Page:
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Old 29-01-2019, 23:37   #7
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Re: Contemplating a commercial plotter based on OpenCPN

Quote:
Originally Posted by Treyolsen View Post
I own a tiny Skipper 20 1983 model, and have recently purchased a Garmin gpsmaps 64st only to learn that to purchase additional map downloads of the gulf of mexico cost as much as $300. It has long been my dream to sail around the gulf and i am not able to find a bit bigger boat I can afford so I am going to pursue my dream before my time runs out , on my little Skipper 20. S/V Valhalla is a very strong built little boat and probably not much designed for "blue water" sailing, it is what I have. What is a dream if you dont livevit right? I know i am about to get lots of negative, tacky comments as usual on these forums, but I am not as fortunate as many of those who have the money or let me say the credit to own a "bad..." blue water cruiser. I am a disabled 54 y/o man with a simple dream that I am going to try to fulfill before the sands of my hour glass run out. Now, i wanted to ask if OpenCpn is a good way to navigate as opposed to a hand held 64st garmin? Ive done lots of coastal sailing back in the 90's on a Hunter 26 but am pretty much new to gps except for having worked offshore off of a crewboat in the production industry before my disability. For those who must make an attempt to shoot my dream down, "Please" I have enough obstacles in my life, I only ask you keep the negative comments to yourselves, and to those who may offer some advise on this issue, Thank you most kindly"! Many fair winds. Trey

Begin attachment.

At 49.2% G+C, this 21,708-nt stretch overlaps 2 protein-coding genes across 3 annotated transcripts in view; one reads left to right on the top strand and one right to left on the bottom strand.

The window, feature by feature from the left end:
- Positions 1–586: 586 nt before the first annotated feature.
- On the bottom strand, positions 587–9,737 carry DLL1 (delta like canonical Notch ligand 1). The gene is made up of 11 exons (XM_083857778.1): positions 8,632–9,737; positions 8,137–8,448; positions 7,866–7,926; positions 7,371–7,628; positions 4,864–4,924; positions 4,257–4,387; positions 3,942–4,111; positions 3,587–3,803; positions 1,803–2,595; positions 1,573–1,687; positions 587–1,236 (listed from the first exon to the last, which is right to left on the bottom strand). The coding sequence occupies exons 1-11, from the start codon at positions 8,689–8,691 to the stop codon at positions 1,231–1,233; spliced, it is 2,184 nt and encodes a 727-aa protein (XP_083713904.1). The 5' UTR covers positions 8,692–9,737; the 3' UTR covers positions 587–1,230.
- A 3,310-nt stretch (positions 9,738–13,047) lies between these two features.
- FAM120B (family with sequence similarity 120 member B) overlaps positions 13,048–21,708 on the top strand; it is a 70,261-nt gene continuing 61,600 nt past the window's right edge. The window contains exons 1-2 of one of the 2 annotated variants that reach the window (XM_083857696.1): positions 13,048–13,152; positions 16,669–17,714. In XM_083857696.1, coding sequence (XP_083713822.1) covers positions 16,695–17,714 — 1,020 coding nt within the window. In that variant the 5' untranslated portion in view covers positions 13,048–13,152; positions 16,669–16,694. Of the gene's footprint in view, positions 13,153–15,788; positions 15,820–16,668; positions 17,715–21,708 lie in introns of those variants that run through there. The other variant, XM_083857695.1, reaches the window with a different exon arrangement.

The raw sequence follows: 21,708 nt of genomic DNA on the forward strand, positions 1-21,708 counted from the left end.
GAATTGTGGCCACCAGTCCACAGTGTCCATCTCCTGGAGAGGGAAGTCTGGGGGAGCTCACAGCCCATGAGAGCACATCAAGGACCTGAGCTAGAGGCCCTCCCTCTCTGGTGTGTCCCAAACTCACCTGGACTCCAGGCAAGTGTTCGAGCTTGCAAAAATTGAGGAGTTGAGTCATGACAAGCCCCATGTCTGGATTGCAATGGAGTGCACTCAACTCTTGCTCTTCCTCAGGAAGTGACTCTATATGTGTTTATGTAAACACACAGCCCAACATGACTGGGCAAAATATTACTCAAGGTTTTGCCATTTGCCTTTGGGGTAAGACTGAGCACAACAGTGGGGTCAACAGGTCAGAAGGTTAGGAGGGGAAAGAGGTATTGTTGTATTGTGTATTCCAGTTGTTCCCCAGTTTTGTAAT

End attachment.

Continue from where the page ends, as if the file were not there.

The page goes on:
OpenCPN works fine. I have also Navionics on my phone, to use in the cockpit. Not all charts are available on opencpn. I use Opencpn on a Surface and on a raspberry pi, my Mac as backup.

A cheap system: waterproof Android phone and Navionics. I think you could get away with 200$ including charts, and these are good charts.
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Old 30-01-2019, 01:26   #8
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Re: Contemplating a commercial plotter based on OpenCPN

Excellent feedback so far, thanks. The original specs had some restrictions on purpose. Summary, including other feedback:
  • N2K-compatible is in, clearly. And NMEA0183 as possible option.
  • Screen is a real dilemma, some want small (low power consumption for sailors), others larger (12" ?).
  • Regarding resistive instead of capacitive. A resistive screen is plastics, not glass. Is it really scratch proof enough, and what about anti-reflectiveness?. Would some basic keys for pan etc help "rough condition" operation?
  • Consider higher performance Arm platform than RPI. (Still open)
  • Ethernet is mostly the cost of a good weatherproof socket. It all adds up.
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Old 30-01-2019, 06:50   #9